Nova Southeastern University (NSU) will be hosting a conference on Saturday, Jan. 26 about the upcoming opening of the NSU College of Osteopathic Medicine's Institute for Neuro Immune Medicine.
The conference will be held from 9 a.m. to 5 p.m. at the Knight Auditorium located inside the Carl DeSantis Building on NSU's main Davie campus. It will feature physicians and researchers speaking about the clinical practice and research that will be conducted at the new $5 million Institute for Neuro Immune Medicine.
With a grand opening on Feb. 12, the Institute will be the only one of its kind in the nation that will treat patients with conditions such as chronic fatigue syndrome/myalgic encephalomyelitis (CFS/ME), Gulf War Illness (GWI) and other neuro immune conditions, as well as conduct basic and clinical research under one roof in this field.
The Institute will also be the first in the nation to study neuroinflammatory and neurodegenerative disorders such as CFS/ME, GWI, Parkinson's Disease and multiple sclerosis using the newest genomic techniques.
By studying individual genes and what they code for, the Institute scientists will better understand the cause and point to new ways to treat these complex disorders. The idea is to challenge the patient with something like exercise and measure which genes turn on or off and to better understand the cause of relapse and illness persistence and find points of intervention. This important basic research will provide answers that will help scientists develop new pharmaceutical medications to treat these illnesses.
Housed at NSU's main campus, the Institute will have research laboratories, the patient clinic, a clinical research unit, faculty offices and conference facilities. It's designed to put together multiple core medical and scientific disciplines in one place: clinicians, educators and researchers in the areas of genomics, virology, immunology, cellular biology, computational biology and therapeutic modeling.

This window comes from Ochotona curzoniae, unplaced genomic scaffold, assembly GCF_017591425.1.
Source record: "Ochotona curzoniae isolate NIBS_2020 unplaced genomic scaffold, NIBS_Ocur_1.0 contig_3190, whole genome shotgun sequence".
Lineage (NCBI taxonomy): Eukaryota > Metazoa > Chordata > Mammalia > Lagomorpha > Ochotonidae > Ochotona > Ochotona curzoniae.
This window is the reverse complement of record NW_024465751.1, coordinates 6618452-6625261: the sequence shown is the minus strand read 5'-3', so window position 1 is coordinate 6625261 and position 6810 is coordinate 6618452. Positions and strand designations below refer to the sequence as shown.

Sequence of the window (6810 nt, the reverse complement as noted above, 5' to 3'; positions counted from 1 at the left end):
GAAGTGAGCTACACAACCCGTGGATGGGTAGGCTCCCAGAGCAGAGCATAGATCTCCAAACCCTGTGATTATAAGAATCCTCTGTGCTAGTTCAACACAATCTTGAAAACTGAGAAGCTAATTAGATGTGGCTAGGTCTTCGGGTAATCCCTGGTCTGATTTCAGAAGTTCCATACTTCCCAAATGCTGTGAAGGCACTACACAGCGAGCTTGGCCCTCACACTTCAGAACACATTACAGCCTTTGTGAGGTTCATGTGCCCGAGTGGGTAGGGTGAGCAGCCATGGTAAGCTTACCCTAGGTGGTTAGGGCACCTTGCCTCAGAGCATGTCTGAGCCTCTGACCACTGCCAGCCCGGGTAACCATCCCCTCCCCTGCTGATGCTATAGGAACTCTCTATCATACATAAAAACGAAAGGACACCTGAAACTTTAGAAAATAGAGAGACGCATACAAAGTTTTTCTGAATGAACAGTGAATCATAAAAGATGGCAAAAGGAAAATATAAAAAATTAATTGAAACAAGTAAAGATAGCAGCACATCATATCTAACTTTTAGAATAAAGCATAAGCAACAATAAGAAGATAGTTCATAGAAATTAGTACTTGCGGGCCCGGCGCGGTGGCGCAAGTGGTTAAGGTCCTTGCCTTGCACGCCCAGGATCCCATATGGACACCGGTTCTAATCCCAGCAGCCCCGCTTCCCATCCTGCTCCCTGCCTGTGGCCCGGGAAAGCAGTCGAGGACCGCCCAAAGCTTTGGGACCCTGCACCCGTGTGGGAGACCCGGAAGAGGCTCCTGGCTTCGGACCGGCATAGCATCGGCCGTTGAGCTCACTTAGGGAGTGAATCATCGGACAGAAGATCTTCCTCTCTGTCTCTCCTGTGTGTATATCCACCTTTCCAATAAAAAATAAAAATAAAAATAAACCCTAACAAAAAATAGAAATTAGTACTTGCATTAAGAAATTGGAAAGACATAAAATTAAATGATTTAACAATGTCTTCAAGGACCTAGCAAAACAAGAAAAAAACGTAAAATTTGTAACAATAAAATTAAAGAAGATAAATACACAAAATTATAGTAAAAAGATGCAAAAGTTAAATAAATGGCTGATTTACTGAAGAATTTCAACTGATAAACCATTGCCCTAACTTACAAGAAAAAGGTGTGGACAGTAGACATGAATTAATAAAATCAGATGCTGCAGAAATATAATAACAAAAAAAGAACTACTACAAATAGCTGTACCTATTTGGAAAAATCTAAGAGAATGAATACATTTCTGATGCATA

"We have created a one-of-a-kind think tank that will become the leading neuro immune medicine institute of its kind in the United States," said the Institute's director Nancy Klimas, M.D., who is one of the world's leading researchers and clinicians in chronic fatigue syndrome/myalgic encephalomyelitis (CFS/ME). "It will be a place to coordinate cutting edge thinking and research, train new practitioners, and offer the highest quality clinical care for a hugely underserved population. We are thrilled to take this giant step forward in the field of CFS/ME and Gulf War Illness care and research."
The Institute partners with the Miami VA Medical Center in the Gulf War Illness research program. It will compliment an existing NSU clinic Klimas oversees in Kendall, which treats CFS/ME, GWI and other patients suffering from neuro immune disorders. When the Institute begins seeing patients on March 1, both facilities will accommodate around 1,300 patients from South Florida, throughout the nation and around the world.
By bringing together some of the best scientific minds in the world, the facility will act as both a working institute for research, train new clinicians, and provide diagnostic and therapeutic clinical care.
In addition to seeing patients and conducting research, Klimas and her team are conducting clinic trails for the drug Ampligen, which would be the first-ever medication to treat CFS/ME if approved by the FDA.
Nova Southeastern University